In Algebraic Geometry one has a very useful formula for the dimension of fibers. Specifically I am thinking about a statement of the following form:

Let $C$ be a curve over $\mathbb{C}$, and let $S$ be an irreducible constructible subset $S \subset C^n$. Here we take the Zariski topology on $C^n$ and constructible means relatively closed $S \subset_{cl} U \subset_{op} C^n$, irreducible means there are no constructibles $S_1, S_2 \subset_{cl} S$ such that $S = S_1 \cup S_2$ and $S_1 \not\subset S_2$, $S_2 \not\subset S_1$. Let $\pi: C^n \rightarrow C^m$ be a projection. Then $$\dim S = \dim \pi(S) + \min_{a \in \pi(S)} \dim(\pi^{-1}(a) \cap S).$$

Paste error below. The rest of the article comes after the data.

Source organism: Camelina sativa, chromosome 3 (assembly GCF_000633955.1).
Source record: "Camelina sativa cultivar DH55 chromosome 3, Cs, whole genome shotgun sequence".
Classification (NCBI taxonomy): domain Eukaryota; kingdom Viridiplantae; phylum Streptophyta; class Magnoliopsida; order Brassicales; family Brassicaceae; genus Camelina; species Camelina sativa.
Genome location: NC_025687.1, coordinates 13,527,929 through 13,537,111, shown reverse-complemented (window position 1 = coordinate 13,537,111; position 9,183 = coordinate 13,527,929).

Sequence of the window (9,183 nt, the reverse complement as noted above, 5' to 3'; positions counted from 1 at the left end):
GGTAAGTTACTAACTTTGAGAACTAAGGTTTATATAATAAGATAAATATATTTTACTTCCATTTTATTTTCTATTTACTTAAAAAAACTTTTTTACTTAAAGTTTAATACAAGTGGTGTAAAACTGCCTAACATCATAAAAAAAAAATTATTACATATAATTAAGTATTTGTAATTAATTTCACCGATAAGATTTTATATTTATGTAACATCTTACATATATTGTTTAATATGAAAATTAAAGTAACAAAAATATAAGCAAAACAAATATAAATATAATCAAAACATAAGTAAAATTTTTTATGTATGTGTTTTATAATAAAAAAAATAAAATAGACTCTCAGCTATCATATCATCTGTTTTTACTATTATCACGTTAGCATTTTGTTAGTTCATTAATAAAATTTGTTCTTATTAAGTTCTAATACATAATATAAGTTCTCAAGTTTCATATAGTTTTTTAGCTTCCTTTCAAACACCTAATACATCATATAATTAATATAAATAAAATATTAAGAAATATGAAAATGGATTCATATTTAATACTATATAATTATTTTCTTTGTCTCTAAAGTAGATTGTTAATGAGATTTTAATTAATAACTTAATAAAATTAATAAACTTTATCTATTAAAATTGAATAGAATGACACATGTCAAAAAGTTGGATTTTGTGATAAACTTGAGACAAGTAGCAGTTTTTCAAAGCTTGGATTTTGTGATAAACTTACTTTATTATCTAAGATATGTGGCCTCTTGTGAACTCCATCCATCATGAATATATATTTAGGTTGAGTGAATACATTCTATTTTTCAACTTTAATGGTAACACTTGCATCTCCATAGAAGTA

I wonder, is there a similar statement for topological dimensions?

In particular, consider a compact Hausdorff space $X$ (or maybe seperable metric or similar) and a projection $\pi : X^n \rightarrow X^m$. For which subsets $S \subset X^n$ do we have $$\dim S = \dim \pi(S) + \min_{a \in \pi(S)} \dim(\pi^{-1}(a) \cap S)?$$

I don't know a lot about topological dimension theory, but some very basic first examples with the unit cube $I^n$ seem to work out for constructible subsets, i.e. locally compact subsets here.

Also note that if $Y \subset X^n$ has $\dim Y = 0$, then $\dim \pi(Y) = 0$ because $\pi$ is continuous open-and-closed.

Any ideas, help, or pointers to literature greatly welcome!